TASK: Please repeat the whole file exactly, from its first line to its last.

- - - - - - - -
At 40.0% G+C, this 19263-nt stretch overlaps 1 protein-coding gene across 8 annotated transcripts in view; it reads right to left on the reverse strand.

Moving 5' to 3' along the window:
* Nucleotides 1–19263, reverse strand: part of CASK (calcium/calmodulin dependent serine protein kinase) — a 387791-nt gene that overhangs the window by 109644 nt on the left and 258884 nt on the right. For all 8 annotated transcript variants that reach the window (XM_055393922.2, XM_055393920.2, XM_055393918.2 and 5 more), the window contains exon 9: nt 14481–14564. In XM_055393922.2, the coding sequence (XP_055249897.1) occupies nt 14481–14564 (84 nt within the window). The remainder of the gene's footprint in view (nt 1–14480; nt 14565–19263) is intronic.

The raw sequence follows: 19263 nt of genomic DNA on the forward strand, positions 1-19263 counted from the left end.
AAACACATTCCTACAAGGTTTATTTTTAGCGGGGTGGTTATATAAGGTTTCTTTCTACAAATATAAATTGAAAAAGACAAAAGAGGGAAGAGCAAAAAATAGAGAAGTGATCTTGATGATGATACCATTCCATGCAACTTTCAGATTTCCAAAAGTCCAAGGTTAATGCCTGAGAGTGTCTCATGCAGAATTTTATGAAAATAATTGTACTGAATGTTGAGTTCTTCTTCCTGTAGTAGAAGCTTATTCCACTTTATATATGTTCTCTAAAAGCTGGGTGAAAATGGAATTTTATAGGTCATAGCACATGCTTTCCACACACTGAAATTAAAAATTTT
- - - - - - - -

At 40.0% G+C, this 19263-nt stretch overlaps 1 protein-coding gene across 8 annotated transcripts in view; it reads right to left on the reverse strand.

Moving 5' to 3' along the window:
* Nucleotides 1–19263, reverse strand: part of CASK (calcium/calmodulin dependent serine protein kinase) — a 387791-nt gene that overhangs the window by 109644 nt on the left and 258884 nt on the right. For all 8 annotated transcript variants that reach the window (XM_055393922.2, XM_055393920.2, XM_055393918.2 and 5 more), the window contains exon 9: nt 14481–14564. In XM_055393922.2, the coding sequence (XP_055249897.1) occupies nt 14481–14564 (84 nt within the window). The remainder of the gene's footprint in view (nt 1–14480; nt 14565–19263) is intronic.

The raw sequence follows: 19263 nt of genomic DNA on the forward strand, positions 1-19263 counted from the left end.
AAACACATTCCTACAAGGTTTATTTTTAGCGGGGTGGTTATATAAGGTTTCTTTCTACAAATATAAATTGAAAAAGACAAAAGAGGGAAGAGCAAAAAATAGAGAAGTGATCTTGATGATGATACCATTCCATGCAACTTTCAGATTTCCAAAAGTCCAAGGTTAATGCCTGAGAGTGTCTCATGCAGAATTTTATGAAAATAATTGTACTGAATGTTGAGTTCTTCTTCCTGTAGTAGAAGCTTATTCCACTTTATATATGTTCTCTAAAAGCTGGGTGAAAATGGAATTTTATAGGTCATAGCACATGCTTTCCACACACTGAAATTAAAAATTTT